Secondly, according to GATT’s Article 6(3), countervailing duties understandings should be as a special tariff executed to counter any incentives or subsidies imposed on the manufacture, production or exports of goods. From a general view, Countervailing is not retaliatory, and the objectives of its collection are compensating the subsidy. Besides, GATT Article 6 and 16 states that when a contacting state imports products of another contracting state, there is either direct or indirect allowance received by the importing state, and it undertakes the creation of establishment industry in the introducing country. An importer has a choice of executing countervailing duties on the damage threat or actual damage in addition to significantly impeding the industrial establishment in the importing country.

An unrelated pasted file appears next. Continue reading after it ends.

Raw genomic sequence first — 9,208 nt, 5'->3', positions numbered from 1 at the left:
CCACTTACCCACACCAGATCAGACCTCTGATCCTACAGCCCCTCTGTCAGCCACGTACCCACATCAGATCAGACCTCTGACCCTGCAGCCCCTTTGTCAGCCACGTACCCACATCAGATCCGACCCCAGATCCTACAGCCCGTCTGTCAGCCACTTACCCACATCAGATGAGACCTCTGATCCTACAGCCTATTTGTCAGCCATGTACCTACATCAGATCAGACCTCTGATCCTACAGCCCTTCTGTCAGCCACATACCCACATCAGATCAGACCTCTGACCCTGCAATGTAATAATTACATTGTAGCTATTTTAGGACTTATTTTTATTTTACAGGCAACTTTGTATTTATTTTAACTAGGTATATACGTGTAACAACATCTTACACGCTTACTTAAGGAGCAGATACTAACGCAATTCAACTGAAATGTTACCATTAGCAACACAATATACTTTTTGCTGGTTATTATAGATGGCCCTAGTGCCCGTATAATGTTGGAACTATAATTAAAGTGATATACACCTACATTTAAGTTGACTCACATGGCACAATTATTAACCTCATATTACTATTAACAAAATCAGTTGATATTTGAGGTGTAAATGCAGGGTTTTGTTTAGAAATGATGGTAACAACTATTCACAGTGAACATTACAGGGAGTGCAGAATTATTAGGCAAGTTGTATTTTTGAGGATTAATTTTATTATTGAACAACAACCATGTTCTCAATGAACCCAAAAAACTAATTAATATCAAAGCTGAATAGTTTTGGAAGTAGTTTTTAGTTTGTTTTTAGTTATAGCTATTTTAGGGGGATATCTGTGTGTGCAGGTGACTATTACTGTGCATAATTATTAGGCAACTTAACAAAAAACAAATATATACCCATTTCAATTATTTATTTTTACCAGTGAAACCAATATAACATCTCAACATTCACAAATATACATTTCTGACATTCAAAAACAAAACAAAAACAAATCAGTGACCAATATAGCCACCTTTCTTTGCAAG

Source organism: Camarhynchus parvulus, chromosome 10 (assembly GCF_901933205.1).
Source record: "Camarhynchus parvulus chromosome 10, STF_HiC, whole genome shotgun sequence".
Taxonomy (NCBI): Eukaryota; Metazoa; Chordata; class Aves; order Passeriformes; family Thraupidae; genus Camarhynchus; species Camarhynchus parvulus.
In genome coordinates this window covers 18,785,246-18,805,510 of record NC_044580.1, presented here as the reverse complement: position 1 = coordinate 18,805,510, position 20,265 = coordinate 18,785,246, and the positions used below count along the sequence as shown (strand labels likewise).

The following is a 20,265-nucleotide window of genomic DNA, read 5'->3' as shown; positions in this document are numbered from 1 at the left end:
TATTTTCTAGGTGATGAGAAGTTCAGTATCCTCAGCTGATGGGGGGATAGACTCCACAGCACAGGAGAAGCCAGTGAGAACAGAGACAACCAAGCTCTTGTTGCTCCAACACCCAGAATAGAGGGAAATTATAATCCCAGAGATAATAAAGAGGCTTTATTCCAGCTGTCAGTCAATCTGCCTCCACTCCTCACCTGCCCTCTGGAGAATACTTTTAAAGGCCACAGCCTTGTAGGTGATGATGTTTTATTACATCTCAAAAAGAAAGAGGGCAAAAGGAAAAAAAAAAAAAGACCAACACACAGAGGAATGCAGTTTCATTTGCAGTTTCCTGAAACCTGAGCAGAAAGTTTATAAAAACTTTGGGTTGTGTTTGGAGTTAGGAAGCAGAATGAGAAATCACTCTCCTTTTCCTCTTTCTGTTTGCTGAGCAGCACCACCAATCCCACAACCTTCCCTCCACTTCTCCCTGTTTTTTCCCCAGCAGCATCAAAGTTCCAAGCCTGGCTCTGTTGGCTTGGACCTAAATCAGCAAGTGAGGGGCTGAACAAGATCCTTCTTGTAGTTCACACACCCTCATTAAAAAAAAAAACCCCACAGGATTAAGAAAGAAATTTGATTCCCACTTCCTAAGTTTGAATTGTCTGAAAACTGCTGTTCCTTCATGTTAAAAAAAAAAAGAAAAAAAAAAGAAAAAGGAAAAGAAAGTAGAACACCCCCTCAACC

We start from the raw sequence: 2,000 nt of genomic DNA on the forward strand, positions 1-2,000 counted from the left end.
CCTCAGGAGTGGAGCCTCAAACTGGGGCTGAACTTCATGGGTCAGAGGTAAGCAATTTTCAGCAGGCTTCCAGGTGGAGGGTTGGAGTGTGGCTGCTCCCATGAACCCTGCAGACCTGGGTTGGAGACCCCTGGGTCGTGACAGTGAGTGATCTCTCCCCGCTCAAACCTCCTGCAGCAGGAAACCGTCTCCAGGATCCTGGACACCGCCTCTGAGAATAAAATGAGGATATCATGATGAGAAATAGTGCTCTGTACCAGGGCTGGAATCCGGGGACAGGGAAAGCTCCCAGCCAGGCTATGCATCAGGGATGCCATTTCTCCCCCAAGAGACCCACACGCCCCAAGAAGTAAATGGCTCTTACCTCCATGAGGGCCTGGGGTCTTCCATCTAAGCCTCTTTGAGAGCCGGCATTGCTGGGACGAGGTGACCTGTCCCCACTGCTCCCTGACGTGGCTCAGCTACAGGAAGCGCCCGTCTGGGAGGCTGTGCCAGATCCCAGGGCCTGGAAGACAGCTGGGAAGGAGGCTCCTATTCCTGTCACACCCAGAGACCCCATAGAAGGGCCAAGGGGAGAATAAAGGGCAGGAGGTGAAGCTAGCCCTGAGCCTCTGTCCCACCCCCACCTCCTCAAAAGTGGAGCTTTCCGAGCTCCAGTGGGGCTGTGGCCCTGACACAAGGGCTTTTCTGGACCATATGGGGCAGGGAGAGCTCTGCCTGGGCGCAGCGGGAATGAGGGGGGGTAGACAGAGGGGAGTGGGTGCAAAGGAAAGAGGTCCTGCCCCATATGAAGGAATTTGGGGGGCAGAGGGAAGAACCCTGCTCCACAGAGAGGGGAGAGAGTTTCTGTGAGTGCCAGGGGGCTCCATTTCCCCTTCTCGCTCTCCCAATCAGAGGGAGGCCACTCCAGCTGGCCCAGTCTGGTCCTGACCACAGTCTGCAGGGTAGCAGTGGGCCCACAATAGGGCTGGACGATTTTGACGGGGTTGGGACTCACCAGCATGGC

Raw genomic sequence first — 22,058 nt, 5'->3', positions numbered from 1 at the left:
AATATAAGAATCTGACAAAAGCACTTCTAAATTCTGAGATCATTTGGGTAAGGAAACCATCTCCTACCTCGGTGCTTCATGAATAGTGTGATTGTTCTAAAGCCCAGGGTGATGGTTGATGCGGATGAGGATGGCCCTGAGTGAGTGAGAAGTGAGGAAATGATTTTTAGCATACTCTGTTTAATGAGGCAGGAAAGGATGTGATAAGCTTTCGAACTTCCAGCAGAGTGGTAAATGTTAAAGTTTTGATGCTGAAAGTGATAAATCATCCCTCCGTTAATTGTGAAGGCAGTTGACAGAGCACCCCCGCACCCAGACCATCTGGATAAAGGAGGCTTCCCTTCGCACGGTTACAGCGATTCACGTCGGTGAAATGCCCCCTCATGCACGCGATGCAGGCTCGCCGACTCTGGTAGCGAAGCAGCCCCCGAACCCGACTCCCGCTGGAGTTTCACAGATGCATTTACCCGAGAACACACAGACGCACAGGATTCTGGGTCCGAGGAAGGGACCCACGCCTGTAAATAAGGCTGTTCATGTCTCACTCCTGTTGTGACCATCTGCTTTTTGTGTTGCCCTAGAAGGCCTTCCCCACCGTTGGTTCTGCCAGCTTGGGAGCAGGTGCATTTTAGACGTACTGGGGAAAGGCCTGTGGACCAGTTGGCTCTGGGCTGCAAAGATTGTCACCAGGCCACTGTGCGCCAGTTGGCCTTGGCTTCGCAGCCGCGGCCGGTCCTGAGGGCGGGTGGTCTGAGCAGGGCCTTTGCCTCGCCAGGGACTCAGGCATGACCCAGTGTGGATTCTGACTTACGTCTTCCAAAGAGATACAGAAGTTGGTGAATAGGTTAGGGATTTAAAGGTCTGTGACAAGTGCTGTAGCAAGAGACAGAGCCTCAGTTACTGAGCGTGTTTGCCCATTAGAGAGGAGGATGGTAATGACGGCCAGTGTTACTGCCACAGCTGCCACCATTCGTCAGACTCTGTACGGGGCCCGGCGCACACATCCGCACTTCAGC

The below three conditions for executing countervailing duties are also similar to those for anti-dumping duty;

  1. The element of a subsidy.
  1.      The impact of damage to the relevant industries in the importing country or the establishment of an associated industry in the importing country
  2.      There must be a causative connection between the subsidy and the damage.

Besides, Collection of countervailing duties is provided by WTO’s Agreement on Subsidies and Countervailing Measures. When reasonable efforts are made regarding completion of consultations, the final ruling on the availability and quantity of subsidies and the effects of subsidies is made by members. If there is loss caused by subsidized imported products, countervailing duties may be applied based on the provision of this case unless there is revocation of such subsidy.  Subsidy and loss are believed from any product that has been subjected to Countervailing duties.